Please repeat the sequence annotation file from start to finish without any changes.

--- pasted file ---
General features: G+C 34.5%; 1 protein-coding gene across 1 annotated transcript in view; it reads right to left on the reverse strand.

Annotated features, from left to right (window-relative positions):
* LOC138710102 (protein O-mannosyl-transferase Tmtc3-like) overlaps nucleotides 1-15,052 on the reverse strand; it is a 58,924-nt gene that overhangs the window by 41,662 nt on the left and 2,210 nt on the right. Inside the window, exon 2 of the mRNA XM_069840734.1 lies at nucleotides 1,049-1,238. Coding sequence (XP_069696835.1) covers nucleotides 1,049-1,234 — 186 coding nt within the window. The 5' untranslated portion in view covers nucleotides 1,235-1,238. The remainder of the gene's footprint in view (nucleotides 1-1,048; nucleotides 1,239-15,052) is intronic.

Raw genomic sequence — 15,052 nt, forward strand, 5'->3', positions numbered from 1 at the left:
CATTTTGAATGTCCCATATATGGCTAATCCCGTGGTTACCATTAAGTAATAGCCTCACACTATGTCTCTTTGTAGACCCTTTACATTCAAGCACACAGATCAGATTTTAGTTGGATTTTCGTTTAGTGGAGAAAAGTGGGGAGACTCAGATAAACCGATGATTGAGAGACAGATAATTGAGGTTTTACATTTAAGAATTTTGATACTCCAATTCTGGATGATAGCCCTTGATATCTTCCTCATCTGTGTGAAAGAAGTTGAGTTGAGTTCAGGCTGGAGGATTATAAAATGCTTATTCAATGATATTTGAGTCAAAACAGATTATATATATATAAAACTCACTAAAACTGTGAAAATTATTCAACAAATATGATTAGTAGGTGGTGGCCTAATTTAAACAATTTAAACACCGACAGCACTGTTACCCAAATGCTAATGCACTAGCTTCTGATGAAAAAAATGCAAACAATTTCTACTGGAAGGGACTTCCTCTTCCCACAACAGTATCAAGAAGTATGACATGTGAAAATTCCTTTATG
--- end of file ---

General features: G+C 34.5%; 1 protein-coding gene across 1 annotated transcript in view; it reads right to left on the reverse strand.

Annotated features, from left to right (window-relative positions):
* LOC138710102 (protein O-mannosyl-transferase Tmtc3-like) overlaps nucleotides 1-15,052 on the reverse strand; it is a 58,924-nt gene that overhangs the window by 41,662 nt on the left and 2,210 nt on the right. Inside the window, exon 2 of the mRNA XM_069840734.1 lies at nucleotides 1,049-1,238. Coding sequence (XP_069696835.1) covers nucleotides 1,049-1,234 — 186 coding nt within the window. The 5' untranslated portion in view covers nucleotides 1,235-1,238. The remainder of the gene's footprint in view (nucleotides 1-1,048; nucleotides 1,239-15,052) is intronic.

Raw genomic sequence — 15,052 nt, forward strand, 5'->3', positions numbered from 1 at the left:
CATTTTGAATGTCCCATATATGGCTAATCCCGTGGTTACCATTAAGTAATAGCCTCACACTATGTCTCTTTGTAGACCCTTTACATTCAAGCACACAGATCAGATTTTAGTTGGATTTTCGTTTAGTGGAGAAAAGTGGGGAGACTCAGATAAACCGATGATTGAGAGACAGATAATTGAGGTTTTACATTTAAGAATTTTGATACTCCAATTCTGGATGATAGCCCTTGATATCTTCCTCATCTGTGTGAAAGAAGTTGAGTTGAGTTCAGGCTGGAGGATTATAAAATGCTTATTCAATGATATTTGAGTCAAAACAGATTATATATATATAAAACTCACTAAAACTGTGAAAATTATTCAACAAATATGATTAGTAGGTGGTGGCCTAATTTAAACAATTTAAACACCGACAGCACTGTTACCCAAATGCTAATGCACTAGCTTCTGATGAAAAAAATGCAAACAATTTCTACTGGAAGGGACTTCCTCTTCCCACAACAGTATCAAGAAGTATGACATGTGAAAATTCCTTTATG